This strengthens the company's presence in Europe and increases the focus on Core's Finniss Lithium Project in the Northern Territory of Australia.
The company will now be part of a comprehensive collaborative ecosystem bringing innovative mining extractive technologies to the table.
It will also be actively engaging with the European Union hi-tech manufacturing base and financiers mandated to facilitate the timely development of the EU’s critical material processing capability including the European Investment Bank (EIB).
Key end-user market
Core Lithium managing director Stephen Biggins said: “We are very pleased with our ongoing development of Core’s presence in Europe and participation in what is shaping to be a key end-user market for the lithium-ion battery production and demand for our product.
“Core Lithium is in the driving seat in terms of efficiently allocating Finniss’ product into resilient and sustainable end-markets with respectable partners.
“Our acceptance into the ERMA reflects Core’s own commitment to sustainable outcomes as downstream manufacturers increasingly scrutinise ESG standards and energy intensity along the entire LIB supply chain.
“As we develop new collaborative relationships and supply chain integration in Europe through the ERMA, we are also embracing existing and new relationships with potential partners in Asia who share Core’s interest in the burgeoning LIB sector in the EU.
“We remain committed to partners in each region.”
Ramp-up engagement in EU
Core’s participation in the ERMA bolsters supplies of lithium, one of several critical materials from Australia, a jurisdiction with equally robust Environmental, Social, and Corporate Governance (ESG) standards evidenced in the Finniss Lithium Project’s low carbon footprint, environmental credentials and ethical sourcing policies.
The company will ramp-up its engagement with EU stakeholders despite the current COVID-19 challenges and anticipates participation in ERMA strategy development for critical material resilience.
Conversion of the Transamine MOU to a binding offtake agreement is a practical step to improving the EU’s critical material resilience, after which the remaining portion of product remains to be allocated to one of a number of potential partners.
Finniss project on-track
The Finniss Lithium Project is still on-track to commence production in 2022 to secure its role in the lithium-ion battery (LIB) supply chain.
Given its low start-up capital requirements, existing infrastructure and proximity to offshore transport services, the project is well-placed to meet the world’s growing demand for lithium batteries for electric vehicles and other renewable technologies that the world is gravitating towards.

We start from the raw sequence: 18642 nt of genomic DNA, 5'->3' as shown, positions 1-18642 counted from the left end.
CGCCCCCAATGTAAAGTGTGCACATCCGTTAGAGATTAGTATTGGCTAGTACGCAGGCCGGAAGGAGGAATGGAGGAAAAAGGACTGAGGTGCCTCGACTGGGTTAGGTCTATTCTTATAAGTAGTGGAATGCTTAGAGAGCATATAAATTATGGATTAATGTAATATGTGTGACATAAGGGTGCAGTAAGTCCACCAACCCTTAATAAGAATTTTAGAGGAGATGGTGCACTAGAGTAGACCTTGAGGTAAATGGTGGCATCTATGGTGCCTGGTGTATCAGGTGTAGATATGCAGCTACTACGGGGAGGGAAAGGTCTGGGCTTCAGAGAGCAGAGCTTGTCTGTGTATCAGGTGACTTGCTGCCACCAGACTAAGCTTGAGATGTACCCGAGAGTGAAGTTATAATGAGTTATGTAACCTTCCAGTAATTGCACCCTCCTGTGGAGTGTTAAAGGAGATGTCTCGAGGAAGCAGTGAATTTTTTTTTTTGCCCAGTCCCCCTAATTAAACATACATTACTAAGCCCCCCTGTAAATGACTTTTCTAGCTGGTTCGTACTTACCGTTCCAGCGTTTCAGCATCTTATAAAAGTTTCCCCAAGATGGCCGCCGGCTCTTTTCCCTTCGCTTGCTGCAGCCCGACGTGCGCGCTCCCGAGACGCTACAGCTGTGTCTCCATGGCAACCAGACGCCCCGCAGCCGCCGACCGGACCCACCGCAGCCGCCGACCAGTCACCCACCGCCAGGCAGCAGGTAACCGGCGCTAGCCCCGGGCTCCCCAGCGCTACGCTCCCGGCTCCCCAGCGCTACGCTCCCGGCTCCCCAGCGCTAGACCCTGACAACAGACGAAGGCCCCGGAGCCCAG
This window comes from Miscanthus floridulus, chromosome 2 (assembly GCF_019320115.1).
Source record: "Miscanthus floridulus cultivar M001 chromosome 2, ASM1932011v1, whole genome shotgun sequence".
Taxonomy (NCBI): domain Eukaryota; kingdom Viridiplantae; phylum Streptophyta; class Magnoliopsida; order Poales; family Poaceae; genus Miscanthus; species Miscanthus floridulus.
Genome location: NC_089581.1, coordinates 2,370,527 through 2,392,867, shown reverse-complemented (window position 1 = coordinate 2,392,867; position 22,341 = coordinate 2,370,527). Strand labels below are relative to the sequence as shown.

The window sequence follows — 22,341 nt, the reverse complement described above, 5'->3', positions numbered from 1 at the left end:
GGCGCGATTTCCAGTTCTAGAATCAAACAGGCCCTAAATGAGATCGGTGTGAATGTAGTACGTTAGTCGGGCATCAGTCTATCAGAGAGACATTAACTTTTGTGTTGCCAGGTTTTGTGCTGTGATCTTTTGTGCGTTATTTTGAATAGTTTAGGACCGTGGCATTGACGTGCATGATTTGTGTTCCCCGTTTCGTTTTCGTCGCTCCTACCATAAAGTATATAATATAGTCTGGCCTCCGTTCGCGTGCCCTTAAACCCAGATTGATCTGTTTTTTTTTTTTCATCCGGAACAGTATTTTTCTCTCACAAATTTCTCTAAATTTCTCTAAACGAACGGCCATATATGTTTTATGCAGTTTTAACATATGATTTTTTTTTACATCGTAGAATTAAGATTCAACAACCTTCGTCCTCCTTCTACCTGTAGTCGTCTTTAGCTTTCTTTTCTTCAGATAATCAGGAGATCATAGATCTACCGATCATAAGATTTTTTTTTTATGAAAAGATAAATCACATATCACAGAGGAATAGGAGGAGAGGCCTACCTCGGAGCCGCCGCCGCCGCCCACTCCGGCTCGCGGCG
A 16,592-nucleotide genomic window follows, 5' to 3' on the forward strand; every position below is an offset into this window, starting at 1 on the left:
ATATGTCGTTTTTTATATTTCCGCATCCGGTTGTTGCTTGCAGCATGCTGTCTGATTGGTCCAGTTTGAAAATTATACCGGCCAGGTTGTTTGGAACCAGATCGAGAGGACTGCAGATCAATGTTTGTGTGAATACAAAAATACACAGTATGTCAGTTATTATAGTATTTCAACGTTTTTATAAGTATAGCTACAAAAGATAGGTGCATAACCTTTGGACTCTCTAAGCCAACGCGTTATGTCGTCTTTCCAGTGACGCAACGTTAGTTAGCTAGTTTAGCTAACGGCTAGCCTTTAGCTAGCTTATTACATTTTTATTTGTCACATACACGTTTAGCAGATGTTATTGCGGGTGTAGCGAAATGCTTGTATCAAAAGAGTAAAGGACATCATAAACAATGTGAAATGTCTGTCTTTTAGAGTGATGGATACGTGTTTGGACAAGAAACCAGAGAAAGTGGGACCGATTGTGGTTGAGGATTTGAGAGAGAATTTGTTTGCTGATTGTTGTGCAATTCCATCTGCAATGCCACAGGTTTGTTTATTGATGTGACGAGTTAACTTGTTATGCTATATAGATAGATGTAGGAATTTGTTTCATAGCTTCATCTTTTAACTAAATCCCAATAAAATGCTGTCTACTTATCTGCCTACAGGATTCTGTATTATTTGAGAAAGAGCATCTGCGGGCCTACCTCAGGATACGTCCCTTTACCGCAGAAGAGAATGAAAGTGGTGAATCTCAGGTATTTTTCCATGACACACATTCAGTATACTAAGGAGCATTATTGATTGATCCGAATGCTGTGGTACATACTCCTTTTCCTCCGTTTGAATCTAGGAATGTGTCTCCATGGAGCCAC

The project is within 25 kilometres of port, power station, gas, rail and one hour by sealed road to workforce accommodated in Darwin and to Darwin Port - Australia’s nearest port to Asia.
The Finniss project boasts world-class, high-grade and high-quality lithium suitable for this use and for other renewable energy sources.
Green and digital economy
At the ERMA launch, European Commission vice president Maroš Šefčovič said: “Our strategic foresight shows clearly that the demand for critical raw materials is only going to rise, especially given the ongoing transition towards a green and digital economy.
“The pandemic has also highlighted the criticality of raw materials for our recovery.
“To secure a sustainable supply of raw materials we need to join forces across Europe, as we have done for the EU Battery Alliance.
“The European Alliance on Raw Materials will mobilise industrial and innovation actors, Member States, regions, the EIB, investors and civil society – to help build our capacities and investment cases along the entire value chain, from extraction to processing and recycling.
“This will in turn strengthen our resilience and boost our open strategic autonomy.”
European Raw Materials Alliance
At the launch, the commission acknowledged that for Europe to deliver the Green Deal, a digital transition and remain a leader in future technologies, it faced a significant increase in demand for critical raw materials.
The commission has recognised that Europe is highly dependent on raw materials from countries with less stringent environmental, social and human rights standards, and less stable economies.
ERMA will identify barriers, opportunities and investment cases to build capacity at all stages of the raw materials value chain, from mining to waste recovery.
It will focus on increasing the EU’s resilience in rare earths and expanding to address other critical and strategic raw material needs, such as lithium, recently added to the EU’s critical material list with other materials for energy storage and conversion.